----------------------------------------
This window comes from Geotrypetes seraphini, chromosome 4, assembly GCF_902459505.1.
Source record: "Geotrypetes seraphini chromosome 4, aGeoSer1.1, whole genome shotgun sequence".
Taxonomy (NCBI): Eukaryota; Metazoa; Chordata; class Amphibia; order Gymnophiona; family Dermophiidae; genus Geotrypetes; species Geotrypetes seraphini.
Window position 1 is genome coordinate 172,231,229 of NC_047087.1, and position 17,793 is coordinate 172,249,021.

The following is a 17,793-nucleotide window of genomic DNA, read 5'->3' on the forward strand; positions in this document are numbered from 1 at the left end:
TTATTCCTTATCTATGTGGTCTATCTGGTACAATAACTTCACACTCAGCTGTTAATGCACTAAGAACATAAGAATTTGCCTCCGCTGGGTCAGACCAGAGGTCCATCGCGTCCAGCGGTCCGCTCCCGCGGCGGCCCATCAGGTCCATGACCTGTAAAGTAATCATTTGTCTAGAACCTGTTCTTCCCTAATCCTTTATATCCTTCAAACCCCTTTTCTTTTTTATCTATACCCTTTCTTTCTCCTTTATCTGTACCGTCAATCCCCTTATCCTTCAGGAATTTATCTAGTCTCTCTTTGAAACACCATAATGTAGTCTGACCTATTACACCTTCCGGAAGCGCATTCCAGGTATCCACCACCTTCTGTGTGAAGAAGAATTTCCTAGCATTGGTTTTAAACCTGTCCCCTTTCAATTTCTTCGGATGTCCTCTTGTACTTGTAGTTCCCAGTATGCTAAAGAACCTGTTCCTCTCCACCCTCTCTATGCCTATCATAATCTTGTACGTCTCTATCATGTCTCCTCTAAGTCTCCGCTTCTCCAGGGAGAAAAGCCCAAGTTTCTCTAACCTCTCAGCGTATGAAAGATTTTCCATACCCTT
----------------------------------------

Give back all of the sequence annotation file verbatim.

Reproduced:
This window comes from Geotrypetes seraphini, chromosome 4, assembly GCF_902459505.1.
Source record: "Geotrypetes seraphini chromosome 4, aGeoSer1.1, whole genome shotgun sequence".
Taxonomy (NCBI): Eukaryota; Metazoa; Chordata; class Amphibia; order Gymnophiona; family Dermophiidae; genus Geotrypetes; species Geotrypetes seraphini.
Window position 1 is genome coordinate 172,231,229 of NC_047087.1, and position 17,793 is coordinate 172,249,021.

The following is a 17,793-nucleotide window of genomic DNA, read 5'->3' on the forward strand; positions in this document are numbered from 1 at the left end:
TTATTCCTTATCTATGTGGTCTATCTGGTACAATAACTTCACACTCAGCTGTTAATGCACTAAGAACATAAGAATTTGCCTCCGCTGGGTCAGACCAGAGGTCCATCGCGTCCAGCGGTCCGCTCCCGCGGCGGCCCATCAGGTCCATGACCTGTAAAGTAATCATTTGTCTAGAACCTGTTCTTCCCTAATCCTTTATATCCTTCAAACCCCTTTTCTTTTTTATCTATACCCTTTCTTTCTCCTTTATCTGTACCGTCAATCCCCTTATCCTTCAGGAATTTATCTAGTCTCTCTTTGAAACACCATAATGTAGTCTGACCTATTACACCTTCCGGAAGCGCATTCCAGGTATCCACCACCTTCTGTGTGAAGAAGAATTTCCTAGCATTGGTTTTAAACCTGTCCCCTTTCAATTTCTTCGGATGTCCTCTTGTACTTGTAGTTCCCAGTATGCTAAAGAACCTGTTCCTCTCCACCCTCTCTATGCCTATCATAATCTTGTACGTCTCTATCATGTCTCCTCTAAGTCTCCGCTTCTCCAGGGAGAAAAGCCCAAGTTTCTCTAACCTCTCAGCGTATGAAAGATTTTCCATACCCTT